In this study, a manager selected three low performing waitresses who engaged, on average, in only 36% of the critical behaviors. Items 1, 4, 6, 7, and 8 were most commonly missed and the ones researchers targeted during training.
Interventions Served Just Right!
Reetz and colleagues used a packaged intervention that included task clarification and feedback to improve the server’s performance. Prior to each shift, researchers would brief servers on the targeted task, share examples of how to incorporate it into their routine, and offer opportunities to role-play. Participants were given a blank copy of the task completion data sheet to reference whenever necessary. After customers departed, participants received task-specific feedback. Researchers reviewed the completed data sheet with the server, highlighted examples of tasks completed correctly and incorrectly, and delivered intermittent verbal praise.
Each participant’s task performance was observed across 15 tables, or approximately 3 to 5 workdays, and the results indicated an average increase of 50 percent. That’s ~85.1% completion. Good stuff! This study adds to the growing literature on using task clarification and feedback as an intervention in the service industry (Austin, Weatherly, & Gravina, 2005; LaFleur & Hyten, 1995).
Reetz and colleagues further explored the relationship between improved staff performance and the size of customer gratuities. Unfortunately, they found no significant difference, concluding “a happy customer is a customer who might not leave a better tip!” Restaurants are customer-service driven businesses and without contingent gratuities that reinforce behavior and reflect the improved experience, it’s not likely to stick. “Dine and dash” and getting “stiffed” will continue to happen to even the best of servers.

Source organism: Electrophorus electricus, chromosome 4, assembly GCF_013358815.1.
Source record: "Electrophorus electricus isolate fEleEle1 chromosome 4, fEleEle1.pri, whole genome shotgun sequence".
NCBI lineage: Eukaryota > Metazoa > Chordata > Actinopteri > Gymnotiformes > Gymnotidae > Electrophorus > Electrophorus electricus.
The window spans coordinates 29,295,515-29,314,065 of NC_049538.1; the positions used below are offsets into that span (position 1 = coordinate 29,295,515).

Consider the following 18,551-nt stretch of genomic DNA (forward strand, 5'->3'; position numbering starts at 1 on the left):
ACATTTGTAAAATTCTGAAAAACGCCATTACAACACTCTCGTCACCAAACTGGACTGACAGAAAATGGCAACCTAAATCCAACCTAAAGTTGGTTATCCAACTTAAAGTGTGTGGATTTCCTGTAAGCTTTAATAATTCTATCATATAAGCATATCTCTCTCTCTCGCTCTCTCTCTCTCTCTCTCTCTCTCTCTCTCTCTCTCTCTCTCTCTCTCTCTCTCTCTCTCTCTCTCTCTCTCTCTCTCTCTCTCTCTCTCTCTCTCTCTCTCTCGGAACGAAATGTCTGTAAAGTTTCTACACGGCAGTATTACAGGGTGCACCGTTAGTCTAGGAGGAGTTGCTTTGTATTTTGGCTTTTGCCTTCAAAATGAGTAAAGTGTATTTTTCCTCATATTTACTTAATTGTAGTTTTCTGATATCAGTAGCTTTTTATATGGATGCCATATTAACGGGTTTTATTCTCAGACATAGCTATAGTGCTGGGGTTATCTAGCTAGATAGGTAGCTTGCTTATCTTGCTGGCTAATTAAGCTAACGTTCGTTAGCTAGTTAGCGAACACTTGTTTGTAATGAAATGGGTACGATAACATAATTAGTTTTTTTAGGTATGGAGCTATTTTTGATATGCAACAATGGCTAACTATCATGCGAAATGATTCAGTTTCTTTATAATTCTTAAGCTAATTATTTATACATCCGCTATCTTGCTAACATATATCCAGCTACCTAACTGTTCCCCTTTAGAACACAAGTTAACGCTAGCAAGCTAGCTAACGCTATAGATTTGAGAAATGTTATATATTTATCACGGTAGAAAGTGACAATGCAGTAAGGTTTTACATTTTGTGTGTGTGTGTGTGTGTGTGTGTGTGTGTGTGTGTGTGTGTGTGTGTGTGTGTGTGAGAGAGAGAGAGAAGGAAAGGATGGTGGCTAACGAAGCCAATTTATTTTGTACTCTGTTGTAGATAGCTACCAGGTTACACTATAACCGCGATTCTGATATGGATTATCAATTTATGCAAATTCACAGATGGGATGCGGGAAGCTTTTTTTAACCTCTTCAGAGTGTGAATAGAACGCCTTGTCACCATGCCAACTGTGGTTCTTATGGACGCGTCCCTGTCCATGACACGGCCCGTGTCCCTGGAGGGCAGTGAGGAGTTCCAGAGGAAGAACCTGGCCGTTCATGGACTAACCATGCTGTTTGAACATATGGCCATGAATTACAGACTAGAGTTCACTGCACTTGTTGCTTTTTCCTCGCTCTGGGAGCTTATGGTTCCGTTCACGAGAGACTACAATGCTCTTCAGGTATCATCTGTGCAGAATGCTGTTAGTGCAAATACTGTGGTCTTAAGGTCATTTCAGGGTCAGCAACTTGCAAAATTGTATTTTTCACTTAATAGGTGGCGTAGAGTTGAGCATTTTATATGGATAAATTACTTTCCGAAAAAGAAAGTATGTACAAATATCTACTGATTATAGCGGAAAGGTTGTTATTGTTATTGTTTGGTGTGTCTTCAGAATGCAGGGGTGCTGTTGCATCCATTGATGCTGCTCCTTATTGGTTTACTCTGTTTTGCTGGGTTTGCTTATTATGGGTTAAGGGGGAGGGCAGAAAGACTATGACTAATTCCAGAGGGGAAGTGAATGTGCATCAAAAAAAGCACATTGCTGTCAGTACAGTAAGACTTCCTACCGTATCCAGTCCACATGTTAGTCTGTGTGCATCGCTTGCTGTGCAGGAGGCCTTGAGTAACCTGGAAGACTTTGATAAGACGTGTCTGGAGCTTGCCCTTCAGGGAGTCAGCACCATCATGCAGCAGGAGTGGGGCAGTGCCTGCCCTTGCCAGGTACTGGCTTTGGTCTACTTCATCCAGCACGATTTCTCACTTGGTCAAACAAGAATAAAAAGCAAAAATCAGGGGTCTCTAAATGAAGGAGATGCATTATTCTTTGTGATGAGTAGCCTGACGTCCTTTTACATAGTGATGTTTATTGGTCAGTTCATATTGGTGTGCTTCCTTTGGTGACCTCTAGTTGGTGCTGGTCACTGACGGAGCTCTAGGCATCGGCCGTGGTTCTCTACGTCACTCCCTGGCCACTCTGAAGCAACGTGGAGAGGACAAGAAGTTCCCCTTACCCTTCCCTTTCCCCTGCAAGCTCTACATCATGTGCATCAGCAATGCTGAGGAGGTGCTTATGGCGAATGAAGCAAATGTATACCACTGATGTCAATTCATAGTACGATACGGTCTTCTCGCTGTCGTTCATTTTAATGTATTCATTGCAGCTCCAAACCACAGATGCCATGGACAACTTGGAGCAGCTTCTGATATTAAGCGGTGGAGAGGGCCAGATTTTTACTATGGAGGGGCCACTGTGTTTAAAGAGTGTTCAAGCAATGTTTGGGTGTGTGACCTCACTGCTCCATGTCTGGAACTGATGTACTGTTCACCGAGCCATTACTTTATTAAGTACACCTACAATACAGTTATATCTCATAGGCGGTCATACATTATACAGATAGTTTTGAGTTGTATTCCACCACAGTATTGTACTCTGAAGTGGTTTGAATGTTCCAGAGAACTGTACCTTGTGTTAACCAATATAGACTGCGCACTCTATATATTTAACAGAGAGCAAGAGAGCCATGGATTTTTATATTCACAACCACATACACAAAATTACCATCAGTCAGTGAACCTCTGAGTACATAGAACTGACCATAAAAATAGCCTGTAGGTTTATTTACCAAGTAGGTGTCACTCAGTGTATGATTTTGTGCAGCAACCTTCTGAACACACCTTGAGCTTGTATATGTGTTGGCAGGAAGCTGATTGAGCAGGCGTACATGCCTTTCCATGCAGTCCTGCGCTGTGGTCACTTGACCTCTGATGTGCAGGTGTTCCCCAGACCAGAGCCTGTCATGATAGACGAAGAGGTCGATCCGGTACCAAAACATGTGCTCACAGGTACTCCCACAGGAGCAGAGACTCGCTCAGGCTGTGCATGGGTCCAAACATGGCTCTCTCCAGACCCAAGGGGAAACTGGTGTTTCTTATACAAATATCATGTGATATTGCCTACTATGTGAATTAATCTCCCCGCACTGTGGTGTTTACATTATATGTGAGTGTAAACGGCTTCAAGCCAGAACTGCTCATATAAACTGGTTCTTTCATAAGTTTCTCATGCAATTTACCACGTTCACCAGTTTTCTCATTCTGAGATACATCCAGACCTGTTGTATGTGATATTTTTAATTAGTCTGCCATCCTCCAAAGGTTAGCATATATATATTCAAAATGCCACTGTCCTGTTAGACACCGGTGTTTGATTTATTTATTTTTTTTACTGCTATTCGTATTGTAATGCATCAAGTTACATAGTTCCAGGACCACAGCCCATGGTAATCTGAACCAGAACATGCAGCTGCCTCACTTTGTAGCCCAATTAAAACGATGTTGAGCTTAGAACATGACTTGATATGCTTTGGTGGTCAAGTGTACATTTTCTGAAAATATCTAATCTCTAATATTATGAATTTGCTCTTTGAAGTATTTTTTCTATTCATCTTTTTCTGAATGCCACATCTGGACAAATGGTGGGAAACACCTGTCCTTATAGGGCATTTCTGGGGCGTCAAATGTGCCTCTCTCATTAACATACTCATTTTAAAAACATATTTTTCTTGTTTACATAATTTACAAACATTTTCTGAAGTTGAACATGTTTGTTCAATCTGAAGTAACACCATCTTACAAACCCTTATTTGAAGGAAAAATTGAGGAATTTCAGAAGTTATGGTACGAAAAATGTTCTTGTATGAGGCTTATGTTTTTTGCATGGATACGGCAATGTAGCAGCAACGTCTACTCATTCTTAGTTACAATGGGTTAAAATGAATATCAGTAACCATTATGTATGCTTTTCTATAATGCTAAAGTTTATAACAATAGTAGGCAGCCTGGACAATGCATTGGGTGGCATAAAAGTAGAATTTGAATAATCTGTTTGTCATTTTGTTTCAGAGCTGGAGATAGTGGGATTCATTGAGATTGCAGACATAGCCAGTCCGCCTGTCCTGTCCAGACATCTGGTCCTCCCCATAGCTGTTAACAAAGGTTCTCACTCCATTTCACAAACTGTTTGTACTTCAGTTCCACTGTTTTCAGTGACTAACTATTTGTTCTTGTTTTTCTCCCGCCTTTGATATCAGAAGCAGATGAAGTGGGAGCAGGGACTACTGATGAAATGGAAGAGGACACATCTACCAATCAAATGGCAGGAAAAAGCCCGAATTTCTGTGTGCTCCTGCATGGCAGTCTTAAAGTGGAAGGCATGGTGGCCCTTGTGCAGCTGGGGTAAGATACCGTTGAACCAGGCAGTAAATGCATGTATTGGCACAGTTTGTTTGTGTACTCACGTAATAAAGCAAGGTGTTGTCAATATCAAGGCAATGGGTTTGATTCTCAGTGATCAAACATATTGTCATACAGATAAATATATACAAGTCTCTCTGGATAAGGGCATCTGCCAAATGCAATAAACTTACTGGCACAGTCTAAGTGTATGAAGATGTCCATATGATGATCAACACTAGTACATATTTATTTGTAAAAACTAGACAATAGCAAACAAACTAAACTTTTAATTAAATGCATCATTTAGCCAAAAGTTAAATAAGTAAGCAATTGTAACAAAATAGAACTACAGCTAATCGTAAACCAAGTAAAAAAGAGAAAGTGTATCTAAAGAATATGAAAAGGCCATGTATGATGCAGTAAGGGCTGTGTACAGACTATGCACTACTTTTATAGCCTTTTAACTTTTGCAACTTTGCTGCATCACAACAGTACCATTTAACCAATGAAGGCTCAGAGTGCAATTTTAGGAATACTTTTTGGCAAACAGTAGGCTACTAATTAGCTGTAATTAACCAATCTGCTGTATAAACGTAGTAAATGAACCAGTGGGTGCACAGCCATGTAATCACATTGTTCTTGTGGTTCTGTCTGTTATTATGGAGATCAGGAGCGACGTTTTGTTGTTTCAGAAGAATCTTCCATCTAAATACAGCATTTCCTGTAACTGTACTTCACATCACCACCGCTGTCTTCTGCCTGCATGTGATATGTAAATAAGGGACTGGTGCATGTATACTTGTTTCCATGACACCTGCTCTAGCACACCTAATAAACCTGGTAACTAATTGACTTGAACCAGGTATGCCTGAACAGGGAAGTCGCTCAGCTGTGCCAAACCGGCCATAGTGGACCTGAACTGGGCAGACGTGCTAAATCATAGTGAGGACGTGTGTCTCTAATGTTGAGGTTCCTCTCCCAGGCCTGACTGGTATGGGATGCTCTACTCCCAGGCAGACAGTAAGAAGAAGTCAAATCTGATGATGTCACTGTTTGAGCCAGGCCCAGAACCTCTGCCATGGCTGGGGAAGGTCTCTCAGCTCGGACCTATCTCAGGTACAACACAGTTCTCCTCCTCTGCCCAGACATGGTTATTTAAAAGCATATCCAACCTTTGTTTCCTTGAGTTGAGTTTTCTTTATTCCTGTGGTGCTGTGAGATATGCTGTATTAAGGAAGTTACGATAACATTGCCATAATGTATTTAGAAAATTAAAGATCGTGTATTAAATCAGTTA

Restaurant owners and managers are the backbone of high-quality service. They shouldn’t solely rely on customer tips as the main source of consequences; they, too, have an obligation of being present and shaping server behavior to keep staff happy and motivated. If not, they’re likely to fall short and end with unhappy customers and even unhappier employees. Again, there’s not one but two (or more) sets of contingencies in action, and if not thoughtfully managed, managers might find more than their customers out to lunch.
Make Managers the Entrée: Directions for Future Research
Reetz, Whiting, and Dixon looked at server-customer behaviors. Future research might explore how managers can be the primary source of reinforcement, measuring their own behavior with wait staff providing them feedback on efforts to observe and reinforce employee behavior consistently. Input from wait staff and recognition toward that end can keep the art of good service happening everywhere.
OBM Applied! guides students in designing, implementing, and evaluating an organizational behavior management project in conjunction with a sponsoring organization. The course includes reading assignments, exercises, and online sessions to support the development and implementation of an OBM project.
Continuing Education (CE) courses are another way to learn more about some of the concepts inspired by this post. For business and OBM-related topics, check out Behavioral Approaches to Designing Instruction, The Wisdom Factor, Behavioral Systems Analysis, Behavior Based Safety, and OOPS! 13 Management Processes that Waste Time and Money.
Austin, J., Weatherly, N.L., & Gravina, N.E. (2005). Using task clarification, graphic feedback, and verbal feedback to increase closing-task competition in a privately owned restaurant. Journal of Applied Behavior Analysis, 38, 117-120.
LaFleur, T., & Hyten, C. (1995). Improving the quality of hotel banquet staff performance. Journal of Organizational Behavior Management, 15, 69–93.
Reetz, N.K., Whiting, S.W., & Dixon, M. R. (2006). The impact of a task clarification and feedback intervention on restaurant service quality. Journal of Organizational Behavior Management, 36, 322-331.